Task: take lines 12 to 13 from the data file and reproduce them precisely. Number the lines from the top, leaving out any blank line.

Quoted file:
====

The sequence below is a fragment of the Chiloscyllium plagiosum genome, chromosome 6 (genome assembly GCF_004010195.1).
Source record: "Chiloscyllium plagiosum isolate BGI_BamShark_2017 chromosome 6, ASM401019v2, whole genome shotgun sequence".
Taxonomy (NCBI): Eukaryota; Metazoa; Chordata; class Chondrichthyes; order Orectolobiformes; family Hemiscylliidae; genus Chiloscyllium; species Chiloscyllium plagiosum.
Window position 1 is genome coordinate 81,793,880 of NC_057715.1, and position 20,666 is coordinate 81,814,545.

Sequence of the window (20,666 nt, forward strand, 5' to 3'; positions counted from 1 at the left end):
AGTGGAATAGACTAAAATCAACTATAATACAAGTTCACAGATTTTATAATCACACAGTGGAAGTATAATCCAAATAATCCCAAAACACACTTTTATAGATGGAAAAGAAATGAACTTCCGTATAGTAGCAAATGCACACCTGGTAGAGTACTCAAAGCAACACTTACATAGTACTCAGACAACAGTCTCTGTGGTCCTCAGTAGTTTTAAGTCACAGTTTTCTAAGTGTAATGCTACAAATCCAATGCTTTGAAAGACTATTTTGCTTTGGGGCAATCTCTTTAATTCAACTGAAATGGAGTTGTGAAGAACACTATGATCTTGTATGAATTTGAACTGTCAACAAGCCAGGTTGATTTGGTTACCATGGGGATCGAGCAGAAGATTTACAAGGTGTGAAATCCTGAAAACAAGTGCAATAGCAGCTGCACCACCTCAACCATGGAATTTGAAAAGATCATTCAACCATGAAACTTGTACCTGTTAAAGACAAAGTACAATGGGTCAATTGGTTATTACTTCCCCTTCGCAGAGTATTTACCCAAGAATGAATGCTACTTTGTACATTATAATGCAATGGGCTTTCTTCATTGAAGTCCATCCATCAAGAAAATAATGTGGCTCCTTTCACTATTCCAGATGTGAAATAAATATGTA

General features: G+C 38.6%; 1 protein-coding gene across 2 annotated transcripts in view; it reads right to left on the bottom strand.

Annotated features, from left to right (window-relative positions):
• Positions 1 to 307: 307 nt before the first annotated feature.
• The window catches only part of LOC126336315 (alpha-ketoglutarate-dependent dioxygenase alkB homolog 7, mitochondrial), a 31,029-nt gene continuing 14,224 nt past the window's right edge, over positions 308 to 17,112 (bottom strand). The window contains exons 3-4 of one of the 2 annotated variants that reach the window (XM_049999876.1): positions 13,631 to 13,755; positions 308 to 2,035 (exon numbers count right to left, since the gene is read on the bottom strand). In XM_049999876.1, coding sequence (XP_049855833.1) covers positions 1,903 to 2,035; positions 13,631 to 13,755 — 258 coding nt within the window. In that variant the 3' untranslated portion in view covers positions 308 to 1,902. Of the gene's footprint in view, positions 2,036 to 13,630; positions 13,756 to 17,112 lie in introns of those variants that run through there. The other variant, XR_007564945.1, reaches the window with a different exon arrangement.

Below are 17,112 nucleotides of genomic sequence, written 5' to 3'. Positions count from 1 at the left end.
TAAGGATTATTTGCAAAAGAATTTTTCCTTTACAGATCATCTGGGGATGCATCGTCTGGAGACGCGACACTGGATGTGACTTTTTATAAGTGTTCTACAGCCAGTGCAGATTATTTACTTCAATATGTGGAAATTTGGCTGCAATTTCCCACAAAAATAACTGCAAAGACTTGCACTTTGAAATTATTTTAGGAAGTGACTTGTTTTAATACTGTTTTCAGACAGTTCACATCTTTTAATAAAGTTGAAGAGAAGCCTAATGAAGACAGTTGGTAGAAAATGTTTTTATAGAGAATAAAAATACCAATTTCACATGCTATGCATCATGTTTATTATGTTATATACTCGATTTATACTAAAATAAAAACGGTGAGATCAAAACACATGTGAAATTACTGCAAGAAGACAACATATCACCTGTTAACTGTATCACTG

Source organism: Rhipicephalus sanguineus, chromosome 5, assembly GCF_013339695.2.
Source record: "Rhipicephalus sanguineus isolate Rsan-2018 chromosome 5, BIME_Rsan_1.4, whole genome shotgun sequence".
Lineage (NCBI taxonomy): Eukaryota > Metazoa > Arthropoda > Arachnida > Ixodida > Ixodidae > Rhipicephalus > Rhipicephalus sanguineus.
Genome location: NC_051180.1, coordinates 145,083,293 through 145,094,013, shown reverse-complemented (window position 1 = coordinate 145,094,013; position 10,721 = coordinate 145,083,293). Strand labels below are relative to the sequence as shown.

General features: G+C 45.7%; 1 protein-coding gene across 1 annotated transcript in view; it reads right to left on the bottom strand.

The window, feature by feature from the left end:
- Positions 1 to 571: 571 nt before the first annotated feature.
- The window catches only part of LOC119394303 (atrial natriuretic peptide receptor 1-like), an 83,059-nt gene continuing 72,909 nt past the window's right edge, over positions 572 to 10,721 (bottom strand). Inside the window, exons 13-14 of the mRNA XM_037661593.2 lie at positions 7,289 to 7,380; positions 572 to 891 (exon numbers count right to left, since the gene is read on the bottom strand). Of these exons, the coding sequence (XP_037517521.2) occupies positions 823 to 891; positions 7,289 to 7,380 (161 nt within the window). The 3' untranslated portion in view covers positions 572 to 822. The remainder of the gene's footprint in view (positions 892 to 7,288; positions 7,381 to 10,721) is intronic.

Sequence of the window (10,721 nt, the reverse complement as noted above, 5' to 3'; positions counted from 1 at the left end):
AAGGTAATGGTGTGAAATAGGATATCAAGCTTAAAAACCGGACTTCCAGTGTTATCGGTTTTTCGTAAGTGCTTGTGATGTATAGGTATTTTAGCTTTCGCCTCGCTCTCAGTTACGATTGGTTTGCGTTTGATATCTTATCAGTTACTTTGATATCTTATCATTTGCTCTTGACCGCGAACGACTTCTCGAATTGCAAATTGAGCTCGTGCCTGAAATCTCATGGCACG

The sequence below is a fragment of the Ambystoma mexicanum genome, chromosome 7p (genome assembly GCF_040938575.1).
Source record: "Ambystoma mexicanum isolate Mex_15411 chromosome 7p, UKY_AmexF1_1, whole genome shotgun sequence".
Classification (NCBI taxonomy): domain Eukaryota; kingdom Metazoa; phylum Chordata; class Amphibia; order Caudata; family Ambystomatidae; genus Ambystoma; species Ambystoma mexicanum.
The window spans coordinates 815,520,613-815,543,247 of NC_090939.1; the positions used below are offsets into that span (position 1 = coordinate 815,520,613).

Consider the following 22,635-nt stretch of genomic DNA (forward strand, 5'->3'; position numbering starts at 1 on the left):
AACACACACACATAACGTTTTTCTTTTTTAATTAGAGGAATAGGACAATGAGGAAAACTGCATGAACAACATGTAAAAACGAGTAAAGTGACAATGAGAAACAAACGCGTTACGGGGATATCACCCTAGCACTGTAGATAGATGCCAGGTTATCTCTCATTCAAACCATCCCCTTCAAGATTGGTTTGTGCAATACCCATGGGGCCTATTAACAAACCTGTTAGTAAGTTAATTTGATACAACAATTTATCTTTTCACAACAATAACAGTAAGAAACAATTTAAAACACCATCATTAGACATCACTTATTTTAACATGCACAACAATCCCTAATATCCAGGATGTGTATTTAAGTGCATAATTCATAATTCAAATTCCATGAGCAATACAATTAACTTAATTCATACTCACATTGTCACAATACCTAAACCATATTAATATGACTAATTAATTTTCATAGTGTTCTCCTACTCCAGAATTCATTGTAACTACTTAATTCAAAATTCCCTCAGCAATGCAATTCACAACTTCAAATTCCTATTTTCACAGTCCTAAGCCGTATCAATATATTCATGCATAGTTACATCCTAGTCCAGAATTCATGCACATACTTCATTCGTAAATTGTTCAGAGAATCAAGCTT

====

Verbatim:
TAAGGATTATTTGCAAAAGAATTTTTCCTTTACAGATCATCTGGGGATGCATCGTCTGGAGACGCGACACTGGATGTGACTTTTTATAAGTGTTCTACAGCCAGTGCAGATTATTTACTTCAATATGTGGAAATTTGGCTGCAATTTCCCACAAAAATAACTGCAAAGACTTGCACTTTGAAATTATTTTAGGAAGTGACTTGTTTTAATACTGTTTTCAGACAGTTCACATCTTTTAATAAAGTTGAAGAGAAGCCTAATGAAGACAGTTGGTAGAAAATGTTTTTATAGAGAATAAAAATACCAATTTCACATGCTATGCATCATGTTTATTATGTTATATACTCGATTTATACTAAAATAAAAACGGTGAGATCAAAACACATGTGAAATTACTGCAAGAAGACAACATATCACCTGTTAACTGTATCACTG

Source organism: Rhipicephalus sanguineus, chromosome 5, assembly GCF_013339695.2.